Figure 2 

Characterization of the D3R-alkyl compounds. (A,B) Surface tension plotted against the concentration of (A) D3R-C16 and (B) D3R-C18. The surface tension is linearly dependent on the logarithm of the surfactant concentration in a range. Above CMC, the surface tension is independent of the surfactant concentration. The CMC is the intersection between the regression straight line (red dashed lines) of the linearly dependent region and the straight line passing through the plateau (black dashed lines). (C,D) Partitioning into liposomes of (C) 64Cu-D3R-C16 and (D) 64Cu-D3R-C18. (E,F) Comparison of stealth liposome partitioning of (E) D3R-C16 and (F) D3R-C18 labeled with 64Cu2+ or 177Lu3+. Results are given as mean ± standard error of the mean (SEM). Significantly different values (p < 0.05) are shown as ** (p = 0.0026), *** (p < 0.0006) and **** (p < 0.0001).

Nanotheranostics Image (Click on the image to enlarge.)

The partitioning of D3R-C16 and D3R-C18 labeled with two different radionuclides, 177Lu and 64Cu, was compared (Figure 2E-F). There was no significant difference (p > 0.05) observed in the partitioning of D3R-C16 due to changing the radionuclides. However, the partitioning of 177Lu-D3R-C18 into lipid membranes was significantly higher than for 64Cu-D3R-C18 at low lipid concentrations (0.36 and 0.72 mM). The reason for this difference may be attributed to the trivalent 177Lu3+ forming a non-charged complex with DOTA, when one carboxylic acid on DOTA is used for conjugation. In contrast, divalent 64Cu2+ forms a negative complex with DOTA. Therefore, the 177Lu-DOTA moiety may have a higher affinity for negatively charged liposomal surfaces as compared to the 64Cu-DOTA moiety. These results suggest that the valence of the radionuclide in use should be taken into consideration when predicting the intratumoral behavior of the DOTA-alkyl compounds.

In vivo evaluation of radiolabeled samples

64Cu-D3R-C18 was selected as the preferred candidate for establishing in vivo proof of concept, as the D3R-C18 analogue displayed the highest membrane partitioning, and 64Cu allows for quantitative biodistribution analysis based on PET/CT imaging. The high partitioning into liposomes indicated a potentially higher affinity towards cancer cell membranes, which could result in the desired longer intratumoral retention of the compound. 64Cu-D3R-C18 was administered intratumorally both as the free compound in the form of micelles and formulated with liposomes. Free 64CuCl2 and free 64Cu-DOTA were intratumorally administered as controls. According to the CMC of D3R-C18 of about 10 μM in ISO-HEPES-NaCl, the injected 64Cu-D3R-C18 (100 μM) was primarily composed of cationic micelles. Stealth liposomes with 64Cu-D3R-C18 (64Cu-LIP) were also evaluated in vivo. The post-insertion of 64Cu-D3R-C18 into the stealth liposomes occurred within 60 minutes with a quantitative loading efficiency of >98% at a lipid concentration of 10 mM.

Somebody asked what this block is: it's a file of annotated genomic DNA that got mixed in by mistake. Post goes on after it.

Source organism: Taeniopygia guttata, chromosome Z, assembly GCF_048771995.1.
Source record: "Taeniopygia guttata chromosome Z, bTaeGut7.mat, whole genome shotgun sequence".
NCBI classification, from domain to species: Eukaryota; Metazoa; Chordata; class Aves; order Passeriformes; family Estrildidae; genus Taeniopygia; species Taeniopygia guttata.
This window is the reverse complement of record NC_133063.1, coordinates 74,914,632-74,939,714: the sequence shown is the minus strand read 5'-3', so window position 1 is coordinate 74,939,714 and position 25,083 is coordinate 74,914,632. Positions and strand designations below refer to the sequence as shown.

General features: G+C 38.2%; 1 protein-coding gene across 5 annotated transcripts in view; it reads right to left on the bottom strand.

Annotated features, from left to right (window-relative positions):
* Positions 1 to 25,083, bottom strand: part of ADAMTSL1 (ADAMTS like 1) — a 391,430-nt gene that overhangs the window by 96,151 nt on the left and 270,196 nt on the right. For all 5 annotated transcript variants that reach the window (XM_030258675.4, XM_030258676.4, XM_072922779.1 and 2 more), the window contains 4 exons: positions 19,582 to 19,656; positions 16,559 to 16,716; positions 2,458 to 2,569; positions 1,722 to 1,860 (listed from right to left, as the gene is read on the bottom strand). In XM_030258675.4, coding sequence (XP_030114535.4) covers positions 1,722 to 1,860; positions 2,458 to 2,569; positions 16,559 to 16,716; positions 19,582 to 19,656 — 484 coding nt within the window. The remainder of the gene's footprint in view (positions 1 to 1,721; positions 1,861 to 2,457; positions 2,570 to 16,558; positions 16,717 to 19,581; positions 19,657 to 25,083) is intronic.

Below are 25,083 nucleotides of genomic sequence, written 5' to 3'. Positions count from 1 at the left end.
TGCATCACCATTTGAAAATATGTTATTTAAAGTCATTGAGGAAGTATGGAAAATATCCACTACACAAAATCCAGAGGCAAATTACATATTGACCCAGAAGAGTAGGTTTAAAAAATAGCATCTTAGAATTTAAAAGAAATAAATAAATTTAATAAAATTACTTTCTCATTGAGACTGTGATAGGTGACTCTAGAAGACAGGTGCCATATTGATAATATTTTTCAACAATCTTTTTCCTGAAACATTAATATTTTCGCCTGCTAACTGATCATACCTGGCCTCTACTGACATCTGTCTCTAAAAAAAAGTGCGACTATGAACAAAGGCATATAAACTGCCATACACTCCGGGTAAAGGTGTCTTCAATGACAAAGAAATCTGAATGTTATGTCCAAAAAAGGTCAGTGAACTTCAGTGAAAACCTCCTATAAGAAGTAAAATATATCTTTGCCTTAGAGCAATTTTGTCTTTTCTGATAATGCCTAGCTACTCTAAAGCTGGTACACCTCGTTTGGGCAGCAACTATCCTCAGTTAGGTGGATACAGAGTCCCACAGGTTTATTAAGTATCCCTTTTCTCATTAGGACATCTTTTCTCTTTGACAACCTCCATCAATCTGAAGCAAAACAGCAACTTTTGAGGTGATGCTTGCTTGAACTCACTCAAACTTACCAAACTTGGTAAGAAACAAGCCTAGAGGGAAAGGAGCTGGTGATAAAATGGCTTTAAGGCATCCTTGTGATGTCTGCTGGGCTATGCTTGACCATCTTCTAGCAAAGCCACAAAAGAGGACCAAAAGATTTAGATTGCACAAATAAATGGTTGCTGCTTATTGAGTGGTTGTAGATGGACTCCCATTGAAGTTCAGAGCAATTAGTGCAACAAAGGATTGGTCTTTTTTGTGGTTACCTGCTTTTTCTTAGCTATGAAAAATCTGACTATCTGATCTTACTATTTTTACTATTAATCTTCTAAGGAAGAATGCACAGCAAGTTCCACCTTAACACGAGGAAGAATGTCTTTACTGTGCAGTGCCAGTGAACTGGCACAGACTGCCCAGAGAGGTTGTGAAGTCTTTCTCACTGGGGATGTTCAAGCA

The in vivo biodistribution of the four radiolabeled preparations was investigated by PET/CT imaging (Figure 3) and quantified as percent injected dose per gram tissue (%ID/g) for organs and as percent of total injected dose in tumors (%ID/tumor) (Figure 4A-F). Ex vivo biodistributions were also determined by organ well counting (Figure 4G). Figure 4A shows the tumor retention of the four preparations. Note that the initially increasing dose in the tumors is due to slow manual intratumoral injection, lasting about 30 seconds. 64Cu-DOTA was cleared very rapidly after injection from both the tumor and the body through the urinary system (Figure 4C+F), in line with previous observations [17, 18]. The intratumoral 64Cu-DOTA activity was already significantly lower at the 12 minute time point compared to the activity at 2 minutes (p = 0.014). At 12 minutes post injection, 52 ± 4 %ID/tumor 64Cu-DOTA was present in the tumor. Only 2.4 ± 0.7 %ID/tumor and 1.4 ± 0.4 %ID/tumor was found in the tumor at 6 hours and 24 hours respectively, underscoring the rapid wash-out. Free 64CuCl2 is known to accumulate in solid tumors after systemic administration [19, 20]. Here however, we observed an initial tumor clearance with significantly lower activity at the 12 minute time point compared to 2 minutes after injection (p = 0.004), and the retention of free 64Cu was only 45 ± 5% ID/tumor at 12 minutes. The 64Cu was continuously cleared with tumor retention of 7.7 ± 0.6 %ID/g and 3.8 ± 0.5 %ID/g at 6 hours and 24 hours, respectively. In agreement with previous reports, most of the released free 64CuCl2 accumulated in liver and kidney [19]. The retention of 64Cu-D3R-C18 micelles was not significantly reduced between the 2- and 12-minute time point, and the 12-minute time point displayed the highest activity of the four preparations (85 ± 11 %ID/tumor), although not significantly different from 64Cu-LIP. Unlike 64Cu-DOTA that had no significant accumulation in healthy tissues, 64Cu-D3R-C18 administrated as micelles accumulated gradually in liver, blood, spleen and kidney. The tumor retention of 64Cu-D3R-C18 might be due to its positive charge and acyl chain increasing the affinity towards the negative membrane of cancer cells. The initial tumor retention of 64Cu-LIP was comparable to 64Cu-D3R-C18 at 12 minutes (80 ± 10 %ID/tumor) and, as with the 64Cu-D3R-C18 formulation, no significant reduction in activity was observed between the 2- and 12-minute time points. The intratumoral retention of 64Cu-LIP and 64Cu-D3R-C18 was significantly higher than that of 64CuCl2 at the 12 minute PET scan (p = 0.046 and 0.019, respectively). As free 64Cu-D3R-C18 would be released from liposomes after the injection of the liposomal preparation, the clearance of radioactivity could be both in the form of free 64Cu-D3R-C18 and 64Cu-LIP. An initial clearance of liposomes from the tumor was also reported in previous studies [13, 21]. After the initial clearance, the tumor retention of 64Cu-LIP stabilized at a level of 34 ± 5 %ID/tumor at 6 hours and 28 ± 3 %ID/tumor at 24 hours, which at both time points was significantly higher than the 64Cu-D3R-C18 (p = 0.012 and 0.0001), 64CuCl2 (p = 0.0006 and < 0.0001) and 64Cu-DOTA (p = 0.002 and < 0.0001) tracers. The cleared dose was primarily observed to accumulate in spleen and liver with a gradually increasing accumulation up to >5 %ID/g from 6 hours onwards, which is consistent with previous studies of 99mTc-labeled liposomes by intratumoral injection [21]. The long tumor retention time of 64Cu-LIP might be attributed to a combination of (1) slow clearance from the interstitial space because of the large liposome particle size [13], and (2) slow release of 64Cu-D3R-C18 from the liposomes when they were diluted after injection. The ex vivo data for the organ accumulation in each group (Figure 4G) showed a similar trend as the PET imaging data at 24 hours (Figure 4A-F). The retained radioactivity in tumors given as %ID/g for each group is presented in Supplementary Information, S5 and the weights of all tumors and organs, as well as %ID/g data from well counting, are listed in Supplementary Information S6.